Monday, January 12, 2009

Some info for inquiring minds

Brent’s oncologist is Dr. Garth Beinart. He is a great doctor who worked at MD Anderson before coming to Methodist. Brent’s orthopedic surgeons who found the tumor and who will be doing his surgery after the first 6 rounds of chemo are Dr. Rex Marco and Dr. Jerry Buchert. Jerry is Dr. Marco’s PA whom we love. He was the one who broke the news to us, and he was very professional yet personal about it. Dr. Marco specializes in tumors and is supposedly one of the best. He trained at MD Anderson also. We are very grateful for all our wonderful doctors who are helping Brent through this. We talked to many friends and doctors before making a final decision on Brent’s doctors and we are very happy with the choices we have made.

The typical protocol for Ewing’s Sarcoma is called VAI. This stands for the 3 different chemotherapy drugs that are used: Vincristine, Doxorubicin(also known as Adriamycin) and Ifosfamide (also known as Ifex). The Vincristine is only given on Day 1 and only takes about 15-30 minutes to run. Vincristine is light sensitive and has no color. The Adriamycin runs constantly for 3 days straight. Adriamycin is light sensitive also, and is red in color. This medicine causes urine to become orange and can have long term effects on the heart. There is a lifetime max that a patient can receive of this drug because of the heart damage it can cause. Adriamycin can also burn the skin. Ifex is given once a day for 4 days. It runs for 2-3 hours each time. Ifex is not light sensitive and is colorless. This is the most potent drug that Brent is receiving. A medication called Mesna is given in addition to these drugs but is not a chemotherapy drug. Mesna is used to protect the bladder and kidneys from the effects of the Ifex. Brent will be at the hospital for 3-4 days each time. He will have 6 treatments then surgery and then 6 more treatments. The treatments will be 3 weeks apart, just enough time for him to start feeling well before he gets hit with the drugs again.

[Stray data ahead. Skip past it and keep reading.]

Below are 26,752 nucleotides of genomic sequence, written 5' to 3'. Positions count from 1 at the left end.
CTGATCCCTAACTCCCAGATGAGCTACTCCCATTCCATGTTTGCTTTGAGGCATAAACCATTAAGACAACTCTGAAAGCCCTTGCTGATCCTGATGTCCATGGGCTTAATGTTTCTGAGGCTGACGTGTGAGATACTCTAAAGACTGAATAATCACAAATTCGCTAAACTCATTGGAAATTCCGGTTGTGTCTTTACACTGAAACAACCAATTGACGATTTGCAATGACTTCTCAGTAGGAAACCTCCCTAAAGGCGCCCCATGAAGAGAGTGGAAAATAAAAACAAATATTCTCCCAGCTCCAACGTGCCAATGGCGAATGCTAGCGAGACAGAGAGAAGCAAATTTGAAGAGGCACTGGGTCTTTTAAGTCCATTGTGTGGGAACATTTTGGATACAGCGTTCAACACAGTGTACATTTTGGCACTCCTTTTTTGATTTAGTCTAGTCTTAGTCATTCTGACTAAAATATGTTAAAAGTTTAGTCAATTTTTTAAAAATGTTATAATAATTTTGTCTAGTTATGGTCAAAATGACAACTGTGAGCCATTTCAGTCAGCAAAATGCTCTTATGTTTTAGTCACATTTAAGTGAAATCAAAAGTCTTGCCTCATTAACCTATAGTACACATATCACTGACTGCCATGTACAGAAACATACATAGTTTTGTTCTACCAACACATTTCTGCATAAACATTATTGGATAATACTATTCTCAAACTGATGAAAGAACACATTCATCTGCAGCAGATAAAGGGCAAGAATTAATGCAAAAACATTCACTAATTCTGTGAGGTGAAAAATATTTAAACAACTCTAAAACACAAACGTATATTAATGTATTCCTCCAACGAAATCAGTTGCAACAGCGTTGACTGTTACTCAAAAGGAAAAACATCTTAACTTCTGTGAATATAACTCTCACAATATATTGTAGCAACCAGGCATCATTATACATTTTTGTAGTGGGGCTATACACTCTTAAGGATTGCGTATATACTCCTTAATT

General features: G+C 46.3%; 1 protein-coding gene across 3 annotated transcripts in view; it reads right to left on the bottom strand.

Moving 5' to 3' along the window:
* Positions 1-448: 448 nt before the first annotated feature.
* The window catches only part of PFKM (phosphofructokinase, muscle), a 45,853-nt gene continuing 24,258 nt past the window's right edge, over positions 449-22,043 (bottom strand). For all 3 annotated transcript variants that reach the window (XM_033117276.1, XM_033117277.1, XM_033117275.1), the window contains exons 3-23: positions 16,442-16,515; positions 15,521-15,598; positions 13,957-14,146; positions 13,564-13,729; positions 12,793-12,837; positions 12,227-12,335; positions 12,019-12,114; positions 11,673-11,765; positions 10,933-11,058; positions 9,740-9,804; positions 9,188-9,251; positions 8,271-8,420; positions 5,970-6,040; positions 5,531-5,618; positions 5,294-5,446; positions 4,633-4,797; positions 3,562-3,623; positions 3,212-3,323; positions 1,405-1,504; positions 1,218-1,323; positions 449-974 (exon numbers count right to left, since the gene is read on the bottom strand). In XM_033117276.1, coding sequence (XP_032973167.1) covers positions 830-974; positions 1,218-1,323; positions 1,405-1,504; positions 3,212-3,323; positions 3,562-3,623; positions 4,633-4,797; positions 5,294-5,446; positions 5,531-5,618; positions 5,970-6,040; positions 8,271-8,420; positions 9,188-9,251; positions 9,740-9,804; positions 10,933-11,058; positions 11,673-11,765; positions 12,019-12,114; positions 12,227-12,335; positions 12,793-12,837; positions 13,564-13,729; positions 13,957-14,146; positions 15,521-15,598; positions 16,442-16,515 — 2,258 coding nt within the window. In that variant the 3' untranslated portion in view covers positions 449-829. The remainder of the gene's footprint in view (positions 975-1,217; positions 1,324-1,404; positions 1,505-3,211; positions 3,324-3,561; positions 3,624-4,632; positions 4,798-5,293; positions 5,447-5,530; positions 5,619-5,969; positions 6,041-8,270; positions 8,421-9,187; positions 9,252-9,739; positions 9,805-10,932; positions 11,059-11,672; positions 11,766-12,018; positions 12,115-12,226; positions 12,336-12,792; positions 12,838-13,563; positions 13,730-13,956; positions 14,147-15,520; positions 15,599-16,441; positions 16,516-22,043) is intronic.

Sunday, January 11, 2009

A third nipple!

I am definitely past due on updates, so there will be a few long posts over the next couple days.

After we found out that Brent had cancer, we went through a few more days of testing, body scans, and consultations. On Thursday the 18th, he had a Power Port put in. The port is implanted into his chest and a catheter is feed into a major artery in the heart. The doctors do this because they don't want to constantly be poking him with needles and also because some chemo meds are so strong that if they went into a vein in his arm, it would deteriorate the vein. Feeding the meds through the artery helps dilute them before they hit the rest of the body.

This is what the power port looks like:

To access the port, they use a thick needle that is inserted into the center of the port. At the end of the needle, there are feed lines that all the chemo medicines and fluids are hooked up to.

This is basically what it looks like in the end when it is accessed.

When it's not accessed, it looks like a third nipple.